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HELP - Clinical advice required, not seen anything like this before.

Discussion in 'Biomechanics, Sports and Foot orthoses' started by UncleWayne, May 20, 2009.

  1. UncleWayne

    UncleWayne Member

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    Hello all.

    I am seeking assistance with a pt i saw recently. I have not seen such drastice inversion in a patient and am asking if there is possiblity of a more systemic involvement.
    I am going to attach photos as I think they speak a thousand words.
    Pt was from eastern block so there was a slight language barrier which made medical Hz difficult.

    A 44yo male roof plumber presented last week.
    Complains of difficulty with walking any distance, arrived in jeans & enclosed f/w which was occluding initial gait pattern. Gait was very slow & lumbered (if such a word)
    States his condition started about 6 years ago initially in right foot then 1 yr later in the left. Initially ankle pain associated but does not have any significant pain now. States he is able to function quite normally @ work but cannot walk any distance.
    Examinations are best explained with photos. See below
    View attachment 1382

    View attachment 1383
    Obviously ROM is limited thru ankle & STJ. pt states he has always had a lrger base of fibula but has increased in size.
    So far I have only request xrays to assess osseous status.
    The patient has been in the public system seeing orthopods on roughly a yearly basis with out doing anything, his latest visit he was told he required surgical correction. the patient has not been happy with this as they have watched iot progress for so long. He has now sought other avenues but i feel it may be a little late & my view is surgery is likely option.

    Initial thought it could be Charcot Marie Tooth but pt says there is no family Hz of any systemic mediacl conditions.

    I am not sure where to go from here, any help would be useful.
    Apologies if the history is not completely up to standard.


    Attached Files:

    Last edited by a moderator: May 22, 2009
  2. Wayne:

    Send this guy to Sacramento and I'll treat him for free! What a find!

    This patient appears to have a maximally supinated subtalar joint (STJ) while still maintaining his forefoot plantigrade. This is very rare bird, a type of foot that I have only seen once or twice in 25 years of being referred some very unusual feet. His STJ axis is extremely laterally deviated, possibly passing lateral to the whole plantar calcaneus.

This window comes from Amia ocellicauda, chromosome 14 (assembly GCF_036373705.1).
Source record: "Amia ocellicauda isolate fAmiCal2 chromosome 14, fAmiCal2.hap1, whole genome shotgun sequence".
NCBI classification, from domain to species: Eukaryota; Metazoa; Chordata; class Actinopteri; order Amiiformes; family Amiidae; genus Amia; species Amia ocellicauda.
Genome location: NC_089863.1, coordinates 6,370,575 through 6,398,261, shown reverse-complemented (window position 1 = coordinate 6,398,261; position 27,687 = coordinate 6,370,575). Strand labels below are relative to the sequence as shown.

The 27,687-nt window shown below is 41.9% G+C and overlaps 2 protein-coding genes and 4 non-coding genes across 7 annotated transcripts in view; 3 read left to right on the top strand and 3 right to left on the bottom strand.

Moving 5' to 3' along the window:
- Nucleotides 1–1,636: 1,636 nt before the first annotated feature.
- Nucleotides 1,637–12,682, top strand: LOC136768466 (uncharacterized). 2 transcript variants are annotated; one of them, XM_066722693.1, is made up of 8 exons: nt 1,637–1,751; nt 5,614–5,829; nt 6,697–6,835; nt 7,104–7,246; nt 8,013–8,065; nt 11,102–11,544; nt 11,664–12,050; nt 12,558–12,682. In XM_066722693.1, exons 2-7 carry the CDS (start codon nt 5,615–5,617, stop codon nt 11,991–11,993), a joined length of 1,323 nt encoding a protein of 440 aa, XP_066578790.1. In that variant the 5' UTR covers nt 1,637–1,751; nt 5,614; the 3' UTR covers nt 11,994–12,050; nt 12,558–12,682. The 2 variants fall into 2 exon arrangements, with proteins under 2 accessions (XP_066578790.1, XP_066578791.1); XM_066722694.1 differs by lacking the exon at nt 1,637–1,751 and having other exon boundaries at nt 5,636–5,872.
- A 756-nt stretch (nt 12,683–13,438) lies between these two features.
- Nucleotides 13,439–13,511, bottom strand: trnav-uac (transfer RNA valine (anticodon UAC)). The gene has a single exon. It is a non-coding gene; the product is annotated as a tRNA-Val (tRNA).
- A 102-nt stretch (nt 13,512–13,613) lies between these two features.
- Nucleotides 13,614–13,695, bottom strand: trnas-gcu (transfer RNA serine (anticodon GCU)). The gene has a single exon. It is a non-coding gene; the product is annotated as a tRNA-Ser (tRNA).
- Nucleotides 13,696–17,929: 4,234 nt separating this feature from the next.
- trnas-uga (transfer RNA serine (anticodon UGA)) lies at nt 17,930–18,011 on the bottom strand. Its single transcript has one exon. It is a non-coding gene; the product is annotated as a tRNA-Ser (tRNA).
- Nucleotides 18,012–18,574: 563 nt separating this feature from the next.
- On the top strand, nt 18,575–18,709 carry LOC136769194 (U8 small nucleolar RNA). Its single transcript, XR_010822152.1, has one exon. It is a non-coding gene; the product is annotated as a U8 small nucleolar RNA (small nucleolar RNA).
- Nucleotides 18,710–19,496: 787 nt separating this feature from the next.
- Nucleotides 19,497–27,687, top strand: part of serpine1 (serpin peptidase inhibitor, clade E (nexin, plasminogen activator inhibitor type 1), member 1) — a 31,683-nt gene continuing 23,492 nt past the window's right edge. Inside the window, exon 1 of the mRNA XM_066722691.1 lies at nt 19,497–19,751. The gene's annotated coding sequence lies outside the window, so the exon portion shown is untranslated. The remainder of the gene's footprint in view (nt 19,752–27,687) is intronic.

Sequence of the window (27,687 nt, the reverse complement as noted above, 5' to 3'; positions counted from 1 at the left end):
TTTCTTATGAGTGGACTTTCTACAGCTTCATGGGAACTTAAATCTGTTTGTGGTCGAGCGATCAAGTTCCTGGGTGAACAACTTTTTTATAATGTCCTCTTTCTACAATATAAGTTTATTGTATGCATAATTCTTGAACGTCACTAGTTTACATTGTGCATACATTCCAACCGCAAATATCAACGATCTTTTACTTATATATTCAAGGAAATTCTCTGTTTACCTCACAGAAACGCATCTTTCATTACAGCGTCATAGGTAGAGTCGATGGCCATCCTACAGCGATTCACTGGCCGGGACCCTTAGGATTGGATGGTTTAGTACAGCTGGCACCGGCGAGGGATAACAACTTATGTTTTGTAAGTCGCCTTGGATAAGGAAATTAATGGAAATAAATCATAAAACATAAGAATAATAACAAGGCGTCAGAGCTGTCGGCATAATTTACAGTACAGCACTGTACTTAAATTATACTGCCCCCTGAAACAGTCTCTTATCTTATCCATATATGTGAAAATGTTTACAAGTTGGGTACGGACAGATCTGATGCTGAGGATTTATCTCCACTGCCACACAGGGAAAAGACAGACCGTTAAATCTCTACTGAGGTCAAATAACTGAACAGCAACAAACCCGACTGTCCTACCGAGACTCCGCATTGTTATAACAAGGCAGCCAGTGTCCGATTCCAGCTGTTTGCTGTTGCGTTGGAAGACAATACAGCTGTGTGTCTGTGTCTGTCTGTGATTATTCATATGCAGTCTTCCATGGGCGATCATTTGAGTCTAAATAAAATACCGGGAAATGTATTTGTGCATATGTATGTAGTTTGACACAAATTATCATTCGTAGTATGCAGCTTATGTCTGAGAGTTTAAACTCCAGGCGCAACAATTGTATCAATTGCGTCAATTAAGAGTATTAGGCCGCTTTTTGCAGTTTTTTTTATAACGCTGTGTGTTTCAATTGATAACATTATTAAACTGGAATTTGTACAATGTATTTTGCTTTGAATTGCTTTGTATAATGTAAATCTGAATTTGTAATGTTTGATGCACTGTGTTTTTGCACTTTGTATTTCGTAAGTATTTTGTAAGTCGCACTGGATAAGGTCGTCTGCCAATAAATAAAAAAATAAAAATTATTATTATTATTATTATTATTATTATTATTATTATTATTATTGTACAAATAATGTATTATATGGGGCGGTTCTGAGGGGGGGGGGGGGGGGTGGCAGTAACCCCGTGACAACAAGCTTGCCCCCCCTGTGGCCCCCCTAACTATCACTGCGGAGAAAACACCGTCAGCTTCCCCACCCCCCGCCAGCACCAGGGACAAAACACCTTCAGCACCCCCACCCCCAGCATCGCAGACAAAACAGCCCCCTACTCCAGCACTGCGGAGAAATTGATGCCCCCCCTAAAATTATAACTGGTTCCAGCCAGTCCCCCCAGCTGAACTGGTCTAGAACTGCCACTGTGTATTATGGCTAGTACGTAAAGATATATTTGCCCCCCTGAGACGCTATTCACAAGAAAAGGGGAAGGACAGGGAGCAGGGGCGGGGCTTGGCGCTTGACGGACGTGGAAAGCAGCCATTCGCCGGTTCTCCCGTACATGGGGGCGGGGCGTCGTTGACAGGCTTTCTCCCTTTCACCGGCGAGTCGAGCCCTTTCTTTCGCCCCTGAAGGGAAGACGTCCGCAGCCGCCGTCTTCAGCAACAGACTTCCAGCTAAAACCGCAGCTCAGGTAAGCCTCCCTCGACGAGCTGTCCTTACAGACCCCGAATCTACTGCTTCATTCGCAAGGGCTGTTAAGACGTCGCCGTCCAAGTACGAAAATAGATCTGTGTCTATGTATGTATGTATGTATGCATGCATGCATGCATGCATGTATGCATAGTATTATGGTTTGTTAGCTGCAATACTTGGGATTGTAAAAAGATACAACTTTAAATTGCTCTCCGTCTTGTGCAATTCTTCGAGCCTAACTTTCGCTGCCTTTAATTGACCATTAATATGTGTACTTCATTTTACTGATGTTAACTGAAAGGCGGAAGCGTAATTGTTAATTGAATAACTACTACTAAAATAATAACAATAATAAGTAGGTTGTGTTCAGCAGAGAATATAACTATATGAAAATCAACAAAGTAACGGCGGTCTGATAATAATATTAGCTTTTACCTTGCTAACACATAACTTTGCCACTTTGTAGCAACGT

Try putting a lateral wedge under this forefoot (i.e. Coleman Block Test) to see how much, if at all, the STJ can pronate from this position and to see where the calcaneus will rest with the foot maximally pronated. I would imagine his maximally pronated position is inverted and he is very close to being maximally supinated at the STJ.

    My first guess for diagnosis is also Charcot Marie Tooth (CMT) Disease. Test every one of his extrinsic muscles. If the peroneus brevis and anterior tibial muscles are weak, then assume CMT disease until proven otherwise. In addition, before you let anyone touch him with a knife, send him to a neurologist for a nerve conduction study and electromyogram. This would be a great case report since it is such an unusual case and unusual looking foot.

    Adding valgus forefoot and rearfoot wedges inside the shoe or to the shoe sole should help him walk much better since it will allow him to use his gastrocmeus-soleus complex during late midstance and propulsion without added lateral instability.

    Please keep us posted of this very interesting case.:drinks
  3. W J Liggins

    W J Liggins Well-Known Member


    Interesting one! He certainly falls into the age bracket for CMTD. It would be worth carrying out a detailed gross neurological examination to detect any stocking/glove signs of neuropathy, finger clawing and patella and Achilles tendon reflexes. If he does suffer from CMT Disease then there is bound to be some family history so it might be worth pressing him on that matter too.

    I agree with Kevin that the opinion of a neurologist should be sought and am a little surprised that the Orthopods have not done so already.

    All the best

    Last edited: May 20, 2009
  4. twirly

    twirly Well-Known Member

    Last edited: May 20, 2009
  5. David Wedemeyer

    David Wedemeyer Well-Known Member

    This is a great case to share Wayne. Do you have his films available to share with us?
  6. Lawrence Bevan

    Lawrence Bevan Active Member

    He needs SoleSupports!! :D